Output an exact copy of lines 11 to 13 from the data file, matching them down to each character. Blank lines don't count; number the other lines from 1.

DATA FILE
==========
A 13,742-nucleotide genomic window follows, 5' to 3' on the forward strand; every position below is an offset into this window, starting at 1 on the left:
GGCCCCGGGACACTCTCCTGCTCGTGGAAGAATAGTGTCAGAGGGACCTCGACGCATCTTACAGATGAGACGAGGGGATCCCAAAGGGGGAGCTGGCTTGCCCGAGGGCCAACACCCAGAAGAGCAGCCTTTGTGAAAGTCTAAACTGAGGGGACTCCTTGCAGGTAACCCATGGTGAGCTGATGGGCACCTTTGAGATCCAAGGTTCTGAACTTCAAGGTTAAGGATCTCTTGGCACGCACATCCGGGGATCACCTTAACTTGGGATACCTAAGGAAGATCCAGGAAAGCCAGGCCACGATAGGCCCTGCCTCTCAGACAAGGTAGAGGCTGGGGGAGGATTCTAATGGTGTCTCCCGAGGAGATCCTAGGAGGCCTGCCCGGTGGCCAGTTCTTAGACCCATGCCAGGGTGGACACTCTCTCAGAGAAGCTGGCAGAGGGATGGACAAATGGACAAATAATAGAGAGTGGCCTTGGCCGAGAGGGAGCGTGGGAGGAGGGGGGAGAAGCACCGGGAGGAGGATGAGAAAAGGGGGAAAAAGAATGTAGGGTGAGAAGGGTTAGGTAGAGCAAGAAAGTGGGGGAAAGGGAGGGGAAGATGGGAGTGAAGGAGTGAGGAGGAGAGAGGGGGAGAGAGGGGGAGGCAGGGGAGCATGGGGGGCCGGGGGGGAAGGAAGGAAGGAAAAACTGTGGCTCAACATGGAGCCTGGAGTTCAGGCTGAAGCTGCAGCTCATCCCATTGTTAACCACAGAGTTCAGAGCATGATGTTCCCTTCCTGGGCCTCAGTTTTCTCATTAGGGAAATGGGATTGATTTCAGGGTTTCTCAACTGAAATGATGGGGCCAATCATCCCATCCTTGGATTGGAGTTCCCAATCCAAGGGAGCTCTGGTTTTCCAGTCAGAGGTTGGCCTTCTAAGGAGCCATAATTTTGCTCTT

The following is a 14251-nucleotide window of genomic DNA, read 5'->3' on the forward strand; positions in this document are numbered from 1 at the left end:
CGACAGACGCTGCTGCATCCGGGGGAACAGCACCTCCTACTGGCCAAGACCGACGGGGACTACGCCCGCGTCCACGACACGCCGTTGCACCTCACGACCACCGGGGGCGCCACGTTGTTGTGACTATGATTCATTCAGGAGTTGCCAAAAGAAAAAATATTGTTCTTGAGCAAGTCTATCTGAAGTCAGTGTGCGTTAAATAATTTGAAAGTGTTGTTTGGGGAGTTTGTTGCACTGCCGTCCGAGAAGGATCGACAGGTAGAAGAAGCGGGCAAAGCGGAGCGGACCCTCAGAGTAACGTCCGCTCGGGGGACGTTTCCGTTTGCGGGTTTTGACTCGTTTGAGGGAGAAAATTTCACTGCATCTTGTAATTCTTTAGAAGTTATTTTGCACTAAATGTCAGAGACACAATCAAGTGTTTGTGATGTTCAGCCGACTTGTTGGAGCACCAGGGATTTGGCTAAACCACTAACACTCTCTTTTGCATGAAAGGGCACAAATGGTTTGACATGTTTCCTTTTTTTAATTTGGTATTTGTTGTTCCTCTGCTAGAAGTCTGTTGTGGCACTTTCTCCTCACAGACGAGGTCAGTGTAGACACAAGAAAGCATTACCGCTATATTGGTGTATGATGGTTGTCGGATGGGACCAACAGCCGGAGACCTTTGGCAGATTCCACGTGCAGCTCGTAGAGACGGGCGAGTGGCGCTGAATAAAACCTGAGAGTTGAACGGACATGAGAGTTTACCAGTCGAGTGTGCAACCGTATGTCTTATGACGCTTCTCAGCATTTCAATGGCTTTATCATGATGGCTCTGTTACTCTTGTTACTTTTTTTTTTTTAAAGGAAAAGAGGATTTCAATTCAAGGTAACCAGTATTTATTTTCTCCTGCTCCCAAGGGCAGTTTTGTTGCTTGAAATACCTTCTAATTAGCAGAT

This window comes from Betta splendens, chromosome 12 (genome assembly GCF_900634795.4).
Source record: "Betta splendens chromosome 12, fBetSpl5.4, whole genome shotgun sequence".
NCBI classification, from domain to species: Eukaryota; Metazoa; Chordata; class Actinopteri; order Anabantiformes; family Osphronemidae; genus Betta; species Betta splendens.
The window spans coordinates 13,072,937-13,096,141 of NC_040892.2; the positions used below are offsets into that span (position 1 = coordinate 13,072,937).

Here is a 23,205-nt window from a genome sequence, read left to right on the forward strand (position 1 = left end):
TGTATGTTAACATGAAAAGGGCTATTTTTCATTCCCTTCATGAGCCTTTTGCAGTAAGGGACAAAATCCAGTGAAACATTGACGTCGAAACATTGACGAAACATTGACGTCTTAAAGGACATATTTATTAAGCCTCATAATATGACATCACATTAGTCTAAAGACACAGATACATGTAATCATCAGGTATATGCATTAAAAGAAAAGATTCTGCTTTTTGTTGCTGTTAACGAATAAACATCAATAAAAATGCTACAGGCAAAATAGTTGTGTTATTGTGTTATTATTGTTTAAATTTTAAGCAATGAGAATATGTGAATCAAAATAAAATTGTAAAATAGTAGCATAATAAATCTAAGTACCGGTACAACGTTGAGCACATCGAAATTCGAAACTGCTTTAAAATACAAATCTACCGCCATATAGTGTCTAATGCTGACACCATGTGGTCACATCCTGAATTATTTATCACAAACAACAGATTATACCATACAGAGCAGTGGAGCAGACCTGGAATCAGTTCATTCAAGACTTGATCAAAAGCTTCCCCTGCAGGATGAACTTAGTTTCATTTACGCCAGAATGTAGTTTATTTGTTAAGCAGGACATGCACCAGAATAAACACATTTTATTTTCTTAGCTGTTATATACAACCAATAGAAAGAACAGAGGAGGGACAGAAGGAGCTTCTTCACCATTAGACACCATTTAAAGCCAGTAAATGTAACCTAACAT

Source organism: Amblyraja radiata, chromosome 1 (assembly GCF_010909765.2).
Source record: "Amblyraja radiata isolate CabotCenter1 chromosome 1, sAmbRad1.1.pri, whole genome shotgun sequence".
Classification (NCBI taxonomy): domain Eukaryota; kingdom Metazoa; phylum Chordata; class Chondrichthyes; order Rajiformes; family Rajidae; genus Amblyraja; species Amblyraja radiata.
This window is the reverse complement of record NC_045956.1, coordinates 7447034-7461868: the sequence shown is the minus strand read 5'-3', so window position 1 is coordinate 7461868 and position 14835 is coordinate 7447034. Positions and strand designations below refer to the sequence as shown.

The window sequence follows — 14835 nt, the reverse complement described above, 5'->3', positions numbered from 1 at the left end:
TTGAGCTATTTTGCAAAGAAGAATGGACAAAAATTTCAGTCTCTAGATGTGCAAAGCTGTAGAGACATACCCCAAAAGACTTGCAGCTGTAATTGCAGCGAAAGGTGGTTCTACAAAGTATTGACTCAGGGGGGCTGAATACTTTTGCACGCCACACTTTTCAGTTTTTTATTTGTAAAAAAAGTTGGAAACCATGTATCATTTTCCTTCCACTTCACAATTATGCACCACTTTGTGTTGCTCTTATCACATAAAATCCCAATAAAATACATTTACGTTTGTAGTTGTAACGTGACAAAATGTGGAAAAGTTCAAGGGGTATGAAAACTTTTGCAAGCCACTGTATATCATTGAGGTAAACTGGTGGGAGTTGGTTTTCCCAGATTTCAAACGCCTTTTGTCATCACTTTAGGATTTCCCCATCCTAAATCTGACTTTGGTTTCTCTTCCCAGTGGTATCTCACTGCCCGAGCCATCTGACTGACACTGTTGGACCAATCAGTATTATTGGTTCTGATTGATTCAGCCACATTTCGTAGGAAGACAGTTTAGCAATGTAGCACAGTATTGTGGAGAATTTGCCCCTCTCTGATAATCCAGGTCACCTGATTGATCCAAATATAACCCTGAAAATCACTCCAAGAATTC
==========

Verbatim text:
Source organism: Amblyraja radiata, chromosome 1 (assembly GCF_010909765.2).
Source record: "Amblyraja radiata isolate CabotCenter1 chromosome 1, sAmbRad1.1.pri, whole genome shotgun sequence".
Classification (NCBI taxonomy): domain Eukaryota; kingdom Metazoa; phylum Chordata; class Chondrichthyes; order Rajiformes; family Rajidae; genus Amblyraja; species Amblyraja radiata.